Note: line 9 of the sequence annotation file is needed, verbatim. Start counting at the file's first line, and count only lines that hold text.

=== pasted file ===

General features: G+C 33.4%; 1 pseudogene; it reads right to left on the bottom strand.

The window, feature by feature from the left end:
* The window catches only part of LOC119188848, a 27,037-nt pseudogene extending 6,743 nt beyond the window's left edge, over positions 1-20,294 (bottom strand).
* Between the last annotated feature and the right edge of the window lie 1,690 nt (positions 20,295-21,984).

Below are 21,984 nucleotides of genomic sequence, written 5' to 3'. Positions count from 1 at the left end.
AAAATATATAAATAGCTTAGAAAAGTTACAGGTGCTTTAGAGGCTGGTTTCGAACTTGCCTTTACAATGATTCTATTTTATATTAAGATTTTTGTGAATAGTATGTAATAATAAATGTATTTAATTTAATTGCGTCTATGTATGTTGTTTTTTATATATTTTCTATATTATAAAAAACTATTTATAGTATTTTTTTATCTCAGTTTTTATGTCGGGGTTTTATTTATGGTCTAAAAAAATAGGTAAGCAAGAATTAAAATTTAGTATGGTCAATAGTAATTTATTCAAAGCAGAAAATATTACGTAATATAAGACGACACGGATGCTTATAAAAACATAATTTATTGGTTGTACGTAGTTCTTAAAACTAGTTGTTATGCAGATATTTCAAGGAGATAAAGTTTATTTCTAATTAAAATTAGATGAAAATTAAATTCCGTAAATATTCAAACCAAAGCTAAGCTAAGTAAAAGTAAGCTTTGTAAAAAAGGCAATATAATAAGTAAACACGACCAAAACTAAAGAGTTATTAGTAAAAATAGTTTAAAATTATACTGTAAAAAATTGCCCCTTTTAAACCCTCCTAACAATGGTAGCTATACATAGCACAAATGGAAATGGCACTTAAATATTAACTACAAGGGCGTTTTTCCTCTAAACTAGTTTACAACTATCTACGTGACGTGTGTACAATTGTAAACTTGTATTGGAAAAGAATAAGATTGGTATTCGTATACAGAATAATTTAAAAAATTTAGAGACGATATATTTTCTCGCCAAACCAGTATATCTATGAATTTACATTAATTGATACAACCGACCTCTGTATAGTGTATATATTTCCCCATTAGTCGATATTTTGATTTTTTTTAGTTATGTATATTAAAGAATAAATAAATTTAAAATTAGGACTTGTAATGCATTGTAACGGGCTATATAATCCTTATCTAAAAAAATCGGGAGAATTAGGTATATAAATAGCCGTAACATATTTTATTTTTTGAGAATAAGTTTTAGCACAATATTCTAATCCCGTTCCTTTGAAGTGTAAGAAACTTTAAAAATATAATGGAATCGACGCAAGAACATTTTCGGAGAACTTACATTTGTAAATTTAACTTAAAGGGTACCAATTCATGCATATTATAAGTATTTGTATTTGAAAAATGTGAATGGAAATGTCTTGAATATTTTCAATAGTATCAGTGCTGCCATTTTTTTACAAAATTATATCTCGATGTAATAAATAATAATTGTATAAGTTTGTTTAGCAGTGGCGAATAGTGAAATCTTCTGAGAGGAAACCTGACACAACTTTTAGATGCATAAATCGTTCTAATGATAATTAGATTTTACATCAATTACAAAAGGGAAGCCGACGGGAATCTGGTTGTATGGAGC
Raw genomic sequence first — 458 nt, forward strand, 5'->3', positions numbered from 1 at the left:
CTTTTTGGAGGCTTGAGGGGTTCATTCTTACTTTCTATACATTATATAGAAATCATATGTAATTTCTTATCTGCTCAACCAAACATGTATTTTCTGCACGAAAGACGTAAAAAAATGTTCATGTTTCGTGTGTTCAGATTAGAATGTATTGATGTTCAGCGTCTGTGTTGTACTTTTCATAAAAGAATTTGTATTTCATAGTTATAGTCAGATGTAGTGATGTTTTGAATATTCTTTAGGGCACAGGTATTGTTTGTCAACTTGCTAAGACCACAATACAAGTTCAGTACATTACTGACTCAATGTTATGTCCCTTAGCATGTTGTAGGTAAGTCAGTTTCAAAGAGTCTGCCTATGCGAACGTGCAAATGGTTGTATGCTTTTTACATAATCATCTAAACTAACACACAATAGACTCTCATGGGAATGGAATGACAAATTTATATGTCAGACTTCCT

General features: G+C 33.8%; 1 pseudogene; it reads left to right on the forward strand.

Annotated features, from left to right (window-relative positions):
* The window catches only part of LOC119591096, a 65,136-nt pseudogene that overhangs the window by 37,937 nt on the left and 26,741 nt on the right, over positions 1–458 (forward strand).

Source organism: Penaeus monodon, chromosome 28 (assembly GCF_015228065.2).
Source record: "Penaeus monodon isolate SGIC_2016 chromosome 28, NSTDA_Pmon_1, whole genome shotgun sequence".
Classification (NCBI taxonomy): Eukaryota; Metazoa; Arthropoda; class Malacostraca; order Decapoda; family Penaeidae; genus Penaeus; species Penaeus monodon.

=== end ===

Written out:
General features: G+C 33.8%; 1 pseudogene; it reads left to right on the forward strand.